A vital step the President took in the days following 9/11 was to authorise the National Security Agency to intercept a certain category of terrorist-linked international communications.
The existence of this programme was highly classified, and information about it was improperly provided to the news media, to the clear detriment of our national security. There will now be a spirited debate about whether this programme is necessary and appropriate, and the position of our administration will remain clear and consistent.
Number one, these actions taken are necessary. Number two, these actions are totally appropriate and within the President's authority under the constitution and laws of the country. Number three, this wartime measure is limited in scope to surveillance associated with terrorists; it is carefully conducted; and the information obtained is used strictly for national security purposes. And number four, the civil liberties of the American people are unimpeded by these actions.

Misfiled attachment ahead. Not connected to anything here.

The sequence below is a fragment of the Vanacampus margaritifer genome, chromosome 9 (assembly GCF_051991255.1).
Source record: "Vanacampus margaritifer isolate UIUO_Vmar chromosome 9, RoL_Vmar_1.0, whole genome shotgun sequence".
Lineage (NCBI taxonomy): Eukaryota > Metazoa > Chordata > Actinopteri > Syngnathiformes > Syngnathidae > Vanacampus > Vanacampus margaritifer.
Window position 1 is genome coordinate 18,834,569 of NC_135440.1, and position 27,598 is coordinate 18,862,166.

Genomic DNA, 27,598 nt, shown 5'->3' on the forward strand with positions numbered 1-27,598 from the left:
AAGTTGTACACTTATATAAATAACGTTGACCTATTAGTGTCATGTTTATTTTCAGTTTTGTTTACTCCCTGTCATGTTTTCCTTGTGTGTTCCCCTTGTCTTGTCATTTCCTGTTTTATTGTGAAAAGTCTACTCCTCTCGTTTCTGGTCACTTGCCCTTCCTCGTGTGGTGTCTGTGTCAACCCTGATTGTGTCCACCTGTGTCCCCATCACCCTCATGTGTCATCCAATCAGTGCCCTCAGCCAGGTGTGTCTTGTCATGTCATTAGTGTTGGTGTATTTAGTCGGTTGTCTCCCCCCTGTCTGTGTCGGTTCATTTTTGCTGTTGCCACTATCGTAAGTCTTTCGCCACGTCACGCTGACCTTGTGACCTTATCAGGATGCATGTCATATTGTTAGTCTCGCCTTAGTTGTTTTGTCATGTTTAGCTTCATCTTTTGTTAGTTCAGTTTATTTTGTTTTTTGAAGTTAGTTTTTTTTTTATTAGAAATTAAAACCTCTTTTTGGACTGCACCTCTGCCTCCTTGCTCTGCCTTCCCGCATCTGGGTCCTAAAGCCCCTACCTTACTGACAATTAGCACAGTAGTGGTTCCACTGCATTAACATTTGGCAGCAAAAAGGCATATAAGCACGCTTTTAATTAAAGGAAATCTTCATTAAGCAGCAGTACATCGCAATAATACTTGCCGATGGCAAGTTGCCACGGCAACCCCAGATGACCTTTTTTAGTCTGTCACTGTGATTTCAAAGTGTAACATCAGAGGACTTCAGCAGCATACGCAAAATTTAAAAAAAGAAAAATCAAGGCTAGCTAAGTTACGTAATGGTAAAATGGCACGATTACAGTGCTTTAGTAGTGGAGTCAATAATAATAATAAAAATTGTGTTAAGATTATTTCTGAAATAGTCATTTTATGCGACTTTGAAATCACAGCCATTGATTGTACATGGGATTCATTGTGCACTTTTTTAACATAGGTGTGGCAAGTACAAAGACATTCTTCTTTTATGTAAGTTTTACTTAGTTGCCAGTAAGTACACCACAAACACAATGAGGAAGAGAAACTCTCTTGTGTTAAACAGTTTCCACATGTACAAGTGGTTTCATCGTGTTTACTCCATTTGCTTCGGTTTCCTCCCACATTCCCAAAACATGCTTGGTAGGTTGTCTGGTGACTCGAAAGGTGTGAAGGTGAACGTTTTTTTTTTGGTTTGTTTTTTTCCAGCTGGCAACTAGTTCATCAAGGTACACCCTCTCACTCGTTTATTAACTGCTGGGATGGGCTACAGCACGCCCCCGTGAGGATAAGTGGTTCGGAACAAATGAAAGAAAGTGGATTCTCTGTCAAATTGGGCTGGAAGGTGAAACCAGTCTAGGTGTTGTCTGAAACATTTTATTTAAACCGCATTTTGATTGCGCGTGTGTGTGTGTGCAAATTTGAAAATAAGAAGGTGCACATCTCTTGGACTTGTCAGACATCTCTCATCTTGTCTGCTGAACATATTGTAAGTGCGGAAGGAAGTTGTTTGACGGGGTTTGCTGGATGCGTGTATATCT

Let me dwell on that last point for a minute. I was in Washington in the 1970s, at a time when there was great and legitimate concern about civil liberties and about potential abuses within the executive branch. I had the honour of serving as White House Chief of Staff to President Ford, and that experience shapes my own outlook to this very day.
Serving immediately after a period of turmoil, all of us in the Ford administration worked hard to restore people's confidence in the government. We were adamant about following the law and protecting civil liberties of all Americans, and we did so.
Three decades later, I work for a president who shares those same values. He has made clear from the outset, both publicly and privately, that our duty to uphold the law of the land admits no exceptions in wartime.
The President himself put it best. He said: "We are in a fight for our principles, and our first responsibility is to live by them."
The American people can be certain that we are upholding those principles.Reuse content